roleplaying games

RPG a Day, part 2

Another week of interesting questions.

August 4: Which RPG have you played most since last year? The answer here is FFG Star Wars, split between Age of Rebellion and Force and Destiny. No offense to our GMs, but as it’s also the most-played RPG of the year before for me, I’m quite sick of it.

August 5: Which RPG cover best captures the spirit of the game? I missed this one on Twitter, but I do have an answer. Burning Wheel best captures the spirit of the game, and it’s not just the cover, it’s the form factor of the entire book. Burning Wheel looks a bit like an ancient tome, inviting you in to read and discover its secrets. The entire game is built around this idea of continual mastery and advancement, both for players and for characters, and starting it with this mysterious, nearly illuminated book is extremely evocative.

August 6: You can game every day for a week. Describe what you’d do! I said start an involved game, but let me specify. I’d want a game where having a number of sessions back to back allows for rapid character and story development. Both GURPS and Burning Wheel could provide enough detail that I could set some groundwork and then after that week come back to a very well-developed campaign.

August 7: What was your most impactful RPG session? The two I listed were Seamus’ Masks one-shot, and my session zero for my online group’s low-quorum Apocalypse World game. The Masks session broke into dramatic play, a playstyle I admittedly had no faith in our group to pull off (I loved being proven wrong, though). The Apocalypse World session was wonderful in that I saw the gears turning in players’ heads regarding player-facing play. I hope to replicate that sort of play in many of my games, but that “ah-ha” moment was beautiful.

August 8: What is a good RPG for sessions of two hours or less? There’s really only two requirements: your players already have their prep done (rules knowledge and character generation), and there are as few rules transitions as possible. Games without demarcated combat or with very quick combat work well, as do very structured games like Torchbearer where you can play a few turns and then leave off very easily.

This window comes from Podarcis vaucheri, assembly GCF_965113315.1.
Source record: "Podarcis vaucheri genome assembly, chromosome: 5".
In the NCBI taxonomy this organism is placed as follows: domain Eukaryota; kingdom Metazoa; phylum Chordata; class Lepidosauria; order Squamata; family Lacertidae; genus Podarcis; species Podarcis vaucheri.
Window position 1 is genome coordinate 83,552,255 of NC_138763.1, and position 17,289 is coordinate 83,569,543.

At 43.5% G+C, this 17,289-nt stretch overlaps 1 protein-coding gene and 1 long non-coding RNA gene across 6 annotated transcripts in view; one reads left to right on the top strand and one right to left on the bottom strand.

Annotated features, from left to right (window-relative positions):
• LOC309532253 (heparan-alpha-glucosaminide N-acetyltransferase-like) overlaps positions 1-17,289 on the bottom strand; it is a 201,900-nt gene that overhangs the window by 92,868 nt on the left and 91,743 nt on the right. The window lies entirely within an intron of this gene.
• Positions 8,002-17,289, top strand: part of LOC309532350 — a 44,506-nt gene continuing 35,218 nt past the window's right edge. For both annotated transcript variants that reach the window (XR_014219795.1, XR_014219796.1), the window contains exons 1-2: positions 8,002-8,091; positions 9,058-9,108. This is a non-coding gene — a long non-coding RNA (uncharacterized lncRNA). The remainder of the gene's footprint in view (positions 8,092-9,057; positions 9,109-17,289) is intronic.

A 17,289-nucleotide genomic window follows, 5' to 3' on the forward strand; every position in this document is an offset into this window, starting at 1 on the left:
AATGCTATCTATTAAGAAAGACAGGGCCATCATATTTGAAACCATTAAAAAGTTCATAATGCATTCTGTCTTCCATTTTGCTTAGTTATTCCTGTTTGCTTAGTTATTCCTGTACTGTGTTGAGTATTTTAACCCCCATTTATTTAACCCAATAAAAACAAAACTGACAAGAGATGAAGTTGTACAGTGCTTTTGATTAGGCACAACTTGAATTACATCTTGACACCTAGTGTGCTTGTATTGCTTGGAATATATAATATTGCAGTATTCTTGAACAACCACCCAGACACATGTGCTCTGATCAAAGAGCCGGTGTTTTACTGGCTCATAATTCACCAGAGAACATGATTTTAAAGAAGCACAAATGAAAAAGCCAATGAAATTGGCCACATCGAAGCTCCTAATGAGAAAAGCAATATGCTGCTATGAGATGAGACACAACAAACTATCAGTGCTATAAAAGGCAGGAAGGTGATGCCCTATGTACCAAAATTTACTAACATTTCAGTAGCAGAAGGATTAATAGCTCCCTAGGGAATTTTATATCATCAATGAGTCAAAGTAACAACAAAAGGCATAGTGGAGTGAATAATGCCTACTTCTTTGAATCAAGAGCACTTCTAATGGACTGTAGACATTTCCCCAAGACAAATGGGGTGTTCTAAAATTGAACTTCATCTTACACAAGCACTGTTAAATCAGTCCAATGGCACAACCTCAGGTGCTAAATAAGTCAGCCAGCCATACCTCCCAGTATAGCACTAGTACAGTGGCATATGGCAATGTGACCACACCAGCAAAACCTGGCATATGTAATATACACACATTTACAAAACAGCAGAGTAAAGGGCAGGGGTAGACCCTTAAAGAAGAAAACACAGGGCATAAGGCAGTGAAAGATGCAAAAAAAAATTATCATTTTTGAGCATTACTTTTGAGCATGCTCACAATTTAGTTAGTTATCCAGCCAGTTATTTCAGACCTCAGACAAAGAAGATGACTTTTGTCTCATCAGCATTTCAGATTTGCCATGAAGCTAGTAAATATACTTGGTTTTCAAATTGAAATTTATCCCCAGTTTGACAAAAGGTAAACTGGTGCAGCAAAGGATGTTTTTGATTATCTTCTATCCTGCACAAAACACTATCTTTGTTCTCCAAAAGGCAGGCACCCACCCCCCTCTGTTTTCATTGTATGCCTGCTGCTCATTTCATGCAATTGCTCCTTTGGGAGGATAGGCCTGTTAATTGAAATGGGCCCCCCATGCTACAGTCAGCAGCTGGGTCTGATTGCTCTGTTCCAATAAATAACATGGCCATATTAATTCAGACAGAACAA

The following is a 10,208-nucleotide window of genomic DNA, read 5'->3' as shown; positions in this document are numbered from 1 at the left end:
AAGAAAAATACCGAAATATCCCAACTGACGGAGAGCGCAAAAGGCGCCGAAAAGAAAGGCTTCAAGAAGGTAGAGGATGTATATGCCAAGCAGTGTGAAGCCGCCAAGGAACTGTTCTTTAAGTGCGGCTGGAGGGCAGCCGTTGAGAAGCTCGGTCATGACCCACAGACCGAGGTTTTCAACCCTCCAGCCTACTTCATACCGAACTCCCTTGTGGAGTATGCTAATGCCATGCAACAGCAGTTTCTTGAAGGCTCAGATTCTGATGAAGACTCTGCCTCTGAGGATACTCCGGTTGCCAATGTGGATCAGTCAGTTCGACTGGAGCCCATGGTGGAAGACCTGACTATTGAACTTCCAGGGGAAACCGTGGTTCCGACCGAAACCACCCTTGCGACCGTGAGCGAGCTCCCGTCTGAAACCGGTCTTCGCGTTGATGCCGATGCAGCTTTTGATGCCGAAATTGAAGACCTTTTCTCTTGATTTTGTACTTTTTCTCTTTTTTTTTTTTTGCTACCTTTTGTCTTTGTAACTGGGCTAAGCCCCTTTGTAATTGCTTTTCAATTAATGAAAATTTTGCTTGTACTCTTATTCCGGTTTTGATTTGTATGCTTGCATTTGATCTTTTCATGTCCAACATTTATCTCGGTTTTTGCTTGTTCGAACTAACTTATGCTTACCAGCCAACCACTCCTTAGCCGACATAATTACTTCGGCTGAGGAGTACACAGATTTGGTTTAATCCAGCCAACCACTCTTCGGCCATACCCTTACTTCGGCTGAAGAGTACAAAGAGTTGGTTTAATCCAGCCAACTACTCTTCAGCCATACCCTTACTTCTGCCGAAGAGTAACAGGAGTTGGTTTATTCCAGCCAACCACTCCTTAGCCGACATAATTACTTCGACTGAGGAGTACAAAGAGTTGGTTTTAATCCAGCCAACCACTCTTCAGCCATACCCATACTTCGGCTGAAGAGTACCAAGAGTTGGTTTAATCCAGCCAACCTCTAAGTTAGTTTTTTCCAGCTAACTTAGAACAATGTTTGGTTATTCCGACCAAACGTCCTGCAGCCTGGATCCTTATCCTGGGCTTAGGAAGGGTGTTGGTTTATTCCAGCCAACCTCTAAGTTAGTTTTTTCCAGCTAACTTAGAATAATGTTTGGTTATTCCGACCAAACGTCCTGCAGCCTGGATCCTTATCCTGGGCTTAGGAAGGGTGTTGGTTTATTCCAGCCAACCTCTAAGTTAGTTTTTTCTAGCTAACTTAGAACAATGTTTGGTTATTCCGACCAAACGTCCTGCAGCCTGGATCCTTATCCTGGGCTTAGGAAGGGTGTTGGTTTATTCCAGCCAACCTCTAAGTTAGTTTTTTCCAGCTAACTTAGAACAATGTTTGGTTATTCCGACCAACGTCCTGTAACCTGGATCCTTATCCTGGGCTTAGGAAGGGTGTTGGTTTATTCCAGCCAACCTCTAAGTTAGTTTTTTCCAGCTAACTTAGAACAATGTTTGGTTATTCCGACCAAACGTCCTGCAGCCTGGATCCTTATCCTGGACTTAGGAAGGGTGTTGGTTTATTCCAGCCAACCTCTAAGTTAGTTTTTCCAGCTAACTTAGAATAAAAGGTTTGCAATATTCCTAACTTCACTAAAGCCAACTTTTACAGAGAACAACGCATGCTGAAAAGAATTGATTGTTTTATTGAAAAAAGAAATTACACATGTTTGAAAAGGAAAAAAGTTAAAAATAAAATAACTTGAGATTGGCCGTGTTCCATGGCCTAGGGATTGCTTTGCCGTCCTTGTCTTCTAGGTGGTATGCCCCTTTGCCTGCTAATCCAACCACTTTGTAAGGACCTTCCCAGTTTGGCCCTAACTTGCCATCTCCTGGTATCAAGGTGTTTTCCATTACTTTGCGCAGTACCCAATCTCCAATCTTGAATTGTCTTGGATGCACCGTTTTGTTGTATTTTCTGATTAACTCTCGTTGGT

August 9: What is a good RPG to play for about ten sessions? My answer here is PbtA, specifically Apocalypse World. The PbtA advancement arc tends to last ten sessions, and actually crossing a bridge to a new arc is tough. Those ten sessions are great, though. While I’ve read and played a number of PbtA games, I find that Apocalypse World is still one of if not the best in terms of balancing player freedom with genre simulation, as well as still being the best example of the ideal PbtA “conversation” playstyle.

August 10: Where do you go for RPG reviews? As I said online, no one source. Being a blogger myself, I know how many good resources are out there, and tend to engage with Google or social networks to find them. While I sometimes read RPGnet reviews, I find that they either don’t cover games I’m interested in, or cover them from a very strange perspective.

Like before, most of my answers are on Twitter, where I’m @LevelOneWonk. Looking forward to continuing the month.

roleplaying games

RPG a Day, part 1

RPG a Day is now in its fourth year, after a blogger called Autocratik started the whole kit and caboodle to encourage positivity within in the hobby. Now, as a (semi) recognized game commentator and finally active Twitter user, I’ve decided to give it a go this year. I’ll be posting days in review once a week, here are my posts for August 1-3.

August 1st: Which published RPG would you like to be playing right now?

The answer I gave on Twitter is Burning Wheel. Burning Wheel is my ultimate “favorite game I’ve never played”, where both the level of rules depth as well as the highly player-facing gameplay style makes introducing the game to a group that’s never played it really daunting. Fortunately, I’m inching closer to my goal of either playing or running Burning Wheel. I’ve decided my low-quorum game for my online group will be Torchbearer, which is a Burning Wheel derivative. Similarly, for in-person players, I’ve decided that, after expending a lot of effort to try and get a group together, that said effort isn’t really worth it unless I’m running a game I really want to run. Therefore, if I’m going to get an in-person game going, it will be in Burning Wheel.

August 2nd: What is an RPG you would like to see published?